It is argued that the Bill, an election promise of the ruling party, could ease voter anger at near 10% inflation and give the government a political breather at a time when it is struggling with corruption scandals and policy paralysis. However, some believe that this is right step to manage malnutrition. Talking about the food security Bill , Noble laureate Amartya Sen said that the bill has several flaws yet any initiative taken in the direction of ensuring food security to public is more than welcome. He argues that nourishment is very important for the nation’s development and cited the example of Asian countries which had focused on healthcare and nutrition to propel themselves forward. 

Arvind Panagariya, Professor of Indian economics at Columbia University and former chief economist at the Asian Development Bank, counters Sen's argument that it is high social spending that has contributed to the economic growth of Indonesia, Singapore, Malaysia, Thailand, South Korea and China. He believes that that the food security Bill will not boost food grain consumption for the poor as has been seen in Chhattisgarh and Tamil Nadu since these States already provide households more grain at even lower prices. He thinks that such measures are huge waste of resources.[4] A recent paper by Arvind Virmani, ex Chief Economic Advisor to the Government of India argues that the most important cause of malnutrition in India was the abysmal state of public health in terms of sanitation, pure drinking water and public knowledge about the importance of cleanliness and nutrition.

I agree with Prof. Virani that the Food Security Bill and anti-poverty programs are not the best way to resolve the issues of malnutrition, poverty and hunger. For example, despite its best intentions to provide employment, Mahatma Gandhi National Rural Employment Guarantee Act (MGNREGA), launched in 2006, is beset with controversy about corrupt officials, deficit financing as the source of funds, poor quality of infrastructure built under this program, and unintended destructive effect on poverty.  Further, the major idea behind MGNREGA program was to create as many jobs as possible for people. But between 2009-10 and 2011-12, the proportion of workers slipped in India, as per the National Sample Survey Organization (NSSO).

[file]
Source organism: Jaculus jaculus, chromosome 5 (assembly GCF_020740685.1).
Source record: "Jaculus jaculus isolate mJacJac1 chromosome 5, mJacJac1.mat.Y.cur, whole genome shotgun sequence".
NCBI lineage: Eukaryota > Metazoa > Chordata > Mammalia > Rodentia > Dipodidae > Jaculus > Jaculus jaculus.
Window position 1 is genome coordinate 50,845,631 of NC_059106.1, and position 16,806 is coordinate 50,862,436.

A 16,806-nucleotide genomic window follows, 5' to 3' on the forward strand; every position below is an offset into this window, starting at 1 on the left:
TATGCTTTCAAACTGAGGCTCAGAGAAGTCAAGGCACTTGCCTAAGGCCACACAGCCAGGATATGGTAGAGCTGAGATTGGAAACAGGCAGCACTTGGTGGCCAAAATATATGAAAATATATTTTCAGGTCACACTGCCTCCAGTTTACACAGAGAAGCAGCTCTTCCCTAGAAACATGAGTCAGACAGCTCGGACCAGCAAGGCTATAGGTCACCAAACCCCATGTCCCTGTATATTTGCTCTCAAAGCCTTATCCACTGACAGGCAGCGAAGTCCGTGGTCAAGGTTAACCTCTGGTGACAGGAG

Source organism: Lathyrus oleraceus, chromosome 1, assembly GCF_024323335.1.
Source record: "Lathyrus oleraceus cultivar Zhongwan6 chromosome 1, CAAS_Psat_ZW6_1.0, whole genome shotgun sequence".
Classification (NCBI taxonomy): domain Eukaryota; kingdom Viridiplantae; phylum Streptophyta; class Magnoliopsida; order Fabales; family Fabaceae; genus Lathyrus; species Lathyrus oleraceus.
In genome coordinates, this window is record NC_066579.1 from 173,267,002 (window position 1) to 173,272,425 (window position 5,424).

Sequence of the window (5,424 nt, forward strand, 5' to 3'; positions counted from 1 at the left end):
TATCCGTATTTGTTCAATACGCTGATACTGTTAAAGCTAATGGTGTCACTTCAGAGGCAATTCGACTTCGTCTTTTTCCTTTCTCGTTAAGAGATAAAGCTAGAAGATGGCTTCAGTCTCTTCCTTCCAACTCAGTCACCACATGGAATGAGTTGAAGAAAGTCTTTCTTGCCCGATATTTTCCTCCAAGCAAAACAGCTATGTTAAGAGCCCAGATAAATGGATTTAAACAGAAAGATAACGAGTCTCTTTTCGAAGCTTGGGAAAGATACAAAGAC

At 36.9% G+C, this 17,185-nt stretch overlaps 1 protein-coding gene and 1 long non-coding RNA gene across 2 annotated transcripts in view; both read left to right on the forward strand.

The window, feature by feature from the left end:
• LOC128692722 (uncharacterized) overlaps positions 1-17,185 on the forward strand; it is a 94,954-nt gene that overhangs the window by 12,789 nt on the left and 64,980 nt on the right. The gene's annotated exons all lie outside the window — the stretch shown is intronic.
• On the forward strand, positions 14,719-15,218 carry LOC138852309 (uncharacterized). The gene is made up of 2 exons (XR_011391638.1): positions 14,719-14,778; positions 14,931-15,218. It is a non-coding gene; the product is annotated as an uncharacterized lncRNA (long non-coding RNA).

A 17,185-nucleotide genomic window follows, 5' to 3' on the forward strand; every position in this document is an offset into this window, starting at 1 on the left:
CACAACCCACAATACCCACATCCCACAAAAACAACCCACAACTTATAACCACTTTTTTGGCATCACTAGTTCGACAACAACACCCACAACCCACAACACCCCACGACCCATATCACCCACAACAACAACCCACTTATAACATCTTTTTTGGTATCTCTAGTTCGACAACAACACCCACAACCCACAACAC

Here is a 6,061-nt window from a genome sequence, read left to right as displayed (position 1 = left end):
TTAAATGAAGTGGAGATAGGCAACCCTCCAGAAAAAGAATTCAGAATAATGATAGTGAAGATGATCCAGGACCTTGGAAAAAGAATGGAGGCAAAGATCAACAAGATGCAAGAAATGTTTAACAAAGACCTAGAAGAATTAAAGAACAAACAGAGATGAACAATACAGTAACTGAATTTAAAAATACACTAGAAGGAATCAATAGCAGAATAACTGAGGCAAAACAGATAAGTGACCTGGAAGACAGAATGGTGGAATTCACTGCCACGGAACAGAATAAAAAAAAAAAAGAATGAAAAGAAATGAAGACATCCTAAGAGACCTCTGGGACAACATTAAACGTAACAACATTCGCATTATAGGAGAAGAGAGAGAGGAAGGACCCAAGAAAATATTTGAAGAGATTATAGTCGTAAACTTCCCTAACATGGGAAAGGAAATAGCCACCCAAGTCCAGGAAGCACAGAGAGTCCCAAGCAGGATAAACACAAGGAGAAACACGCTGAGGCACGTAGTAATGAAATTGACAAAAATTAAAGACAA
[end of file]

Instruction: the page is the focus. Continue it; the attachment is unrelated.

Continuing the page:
The Bill will have little or no effect on malnutrition, poverty and hunger. The food security scenario in India has drawbacks in its Public Distribution System. In addition, the grain yield of Indian farmers is not going up and there is growing gap between demand and supply. Per capita availability of food grains and pulses has declined significantly in the last few years.  The availability of food is just not growing.  In the eight years between 1996 and 2004, when agriculture was growing at a low 2%, there was, in fact, zero growth in food-grains.The Food Security Bill has the potential to do serious damage. If the Bill is implemented, it can lead to a situation where small farmers, who primarily farm for self consumption, stop producing food grains altogether, expecting the government to feed them with highly subsidized food grains. So the implementation of the Bill could actually result in an overall reduction in food grain production.  The neglect of government to made adequate investment in the country’s food storage system is another major reason for rising level of threat to the available food to the poor and hungry. The increase in population can be cited as another major reason for the rising food threat in India. India’s population has grown from 361 million in 1951 to 1210 million in 2011,  and is still growing by around 17 to 18 million every year. India’s population is projected to peak at 1700 million in 2060.To feed the large population we require millions of tons of food grain. It is estimated that India would require 343.0 million metric tons of food grains in 2020 to feed the whole population.[5]